We also talked about whether we are successful as The Institutional Church at engaging The World. One of the things I said that I didn't realize I thought until I said it (one of the pitfalls of being an off-the-charts E, and think-out-louder) was that something important happened to American Presbyterians in the 16-and 1700s: the frontier opened and there were many opportunities for sharing the gospel and engaging the new emerging world. Unfortunately, Presbyterians were still requiring clergy to be educated in Europe (the old world). At that moment, we lost ground and we lost the ability to engage the new world because our clergy was trained for the old world (and slowly, to boot).
And I said: "I'm not sure that we ever caught up."
I think that might be true, though I hadn't really thought about it before. I haven't entirely fleshed out this thought, but it does seem that though we (the Presbys) have managed some pretty good things (lots of acts of compassion, missionaries, working for education, etc) and even had a brief heyday in the 40s/50s, we really have no Institutional ability to attempt to engage with social/cultural issues or have political relevance. I know many (all?) mainline churches are thinking about this, but I just started wondering whether this might actually have started when we made the choice to insist on an old-world education for new-world clergy.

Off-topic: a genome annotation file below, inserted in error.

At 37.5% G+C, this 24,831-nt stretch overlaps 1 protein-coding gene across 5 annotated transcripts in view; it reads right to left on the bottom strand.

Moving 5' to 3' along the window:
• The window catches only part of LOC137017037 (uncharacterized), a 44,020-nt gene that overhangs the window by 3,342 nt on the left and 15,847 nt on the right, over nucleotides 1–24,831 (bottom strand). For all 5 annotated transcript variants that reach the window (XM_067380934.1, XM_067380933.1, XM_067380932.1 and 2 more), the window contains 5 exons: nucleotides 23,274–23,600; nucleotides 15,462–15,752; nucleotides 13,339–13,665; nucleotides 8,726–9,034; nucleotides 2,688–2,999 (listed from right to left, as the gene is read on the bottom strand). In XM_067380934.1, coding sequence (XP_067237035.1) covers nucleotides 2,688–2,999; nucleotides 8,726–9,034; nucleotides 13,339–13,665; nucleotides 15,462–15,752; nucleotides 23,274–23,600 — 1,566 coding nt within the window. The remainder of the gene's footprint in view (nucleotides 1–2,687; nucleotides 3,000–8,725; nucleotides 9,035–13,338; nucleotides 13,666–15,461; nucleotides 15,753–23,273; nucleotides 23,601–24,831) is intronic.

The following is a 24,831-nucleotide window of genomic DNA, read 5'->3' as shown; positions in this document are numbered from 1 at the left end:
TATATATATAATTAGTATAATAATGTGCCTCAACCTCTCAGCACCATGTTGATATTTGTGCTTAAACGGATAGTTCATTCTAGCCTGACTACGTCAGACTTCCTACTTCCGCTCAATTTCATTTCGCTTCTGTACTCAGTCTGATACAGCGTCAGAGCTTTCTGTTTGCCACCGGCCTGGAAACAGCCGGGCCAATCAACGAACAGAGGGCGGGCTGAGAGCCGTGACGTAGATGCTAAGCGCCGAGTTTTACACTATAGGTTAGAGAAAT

That's as far as the thought goes right now--I keep hoping I'll have more time to contemplate this, but alas other things happen and I don't have the chance to think really. I do know that what I said at the end of the class, to follow up on thinking about this, is that I think the only way the Church will be able to engage the world in any credible way in the emerging world will likely be one-to-one (like back in the Old Days, aka before Constantine) because Institutions are no longer the primary way of changing the world.